Tag Archives: Parenting Online

Free Downloads for Parents

Screen Shot 2013-05-05 at 1.21.42 PMAs I spoke of in my previous post, I’ve been offering many of my resources I found while researching my Senior Project. While off galavanting around the internet I found some helpful resources for parents to get their hands on. Here are some great free downloads for parents who are looking to be better informed about the technology their children are using and how they themselves can use it as an educational tool.

The Modern Parents Guide to Kids and Video Games: “Nearly 40 years after their invention and a decade after exploding onto the mainstream, video games still remain a mystery to many parents, including which titles are appropriate, and their potential side-effects on kids. Now the answers are at your fingertips.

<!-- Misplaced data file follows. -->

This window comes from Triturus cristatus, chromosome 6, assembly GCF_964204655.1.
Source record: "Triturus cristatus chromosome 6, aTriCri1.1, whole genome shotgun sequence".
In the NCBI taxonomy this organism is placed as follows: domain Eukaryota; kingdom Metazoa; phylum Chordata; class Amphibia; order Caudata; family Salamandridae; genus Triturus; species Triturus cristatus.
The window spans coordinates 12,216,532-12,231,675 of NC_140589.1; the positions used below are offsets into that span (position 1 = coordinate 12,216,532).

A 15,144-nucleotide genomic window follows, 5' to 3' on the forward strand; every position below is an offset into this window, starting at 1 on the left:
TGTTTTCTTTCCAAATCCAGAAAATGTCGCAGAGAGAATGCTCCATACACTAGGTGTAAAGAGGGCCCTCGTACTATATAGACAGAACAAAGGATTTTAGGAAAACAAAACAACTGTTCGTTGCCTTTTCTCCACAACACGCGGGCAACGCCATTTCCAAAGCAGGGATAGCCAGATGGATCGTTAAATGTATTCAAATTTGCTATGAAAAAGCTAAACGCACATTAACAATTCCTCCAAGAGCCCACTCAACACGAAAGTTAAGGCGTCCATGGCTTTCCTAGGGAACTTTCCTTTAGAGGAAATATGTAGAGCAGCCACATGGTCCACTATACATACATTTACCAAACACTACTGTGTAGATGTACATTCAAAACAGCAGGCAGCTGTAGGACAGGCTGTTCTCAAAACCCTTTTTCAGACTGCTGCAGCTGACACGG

Offering unrivaled insight and practical, real-world strategies for making gaming a positive part of family life, The Modern Parent’s Guide to Kids and Video Games provides a vital resource for today’s parent. From picking the right software for all ages to promoting online safety, setting limits and enforcing house rules, it offers an indispensable range of hints, tips and how-to guides for fostering healthy play and development.”

Own Your Space: “Whether you are a parent, caregiver, or educator, you can keep up with the latest computer and online safety issues and help kids learn to avoid the real dangers that exist in their Internet-connected world. In partnership with security expert and author, Linda McCarthy, we offer a free, downloadable version of her new book, Own Your Space: Keep Yourself and Your Stuff Safe Online.”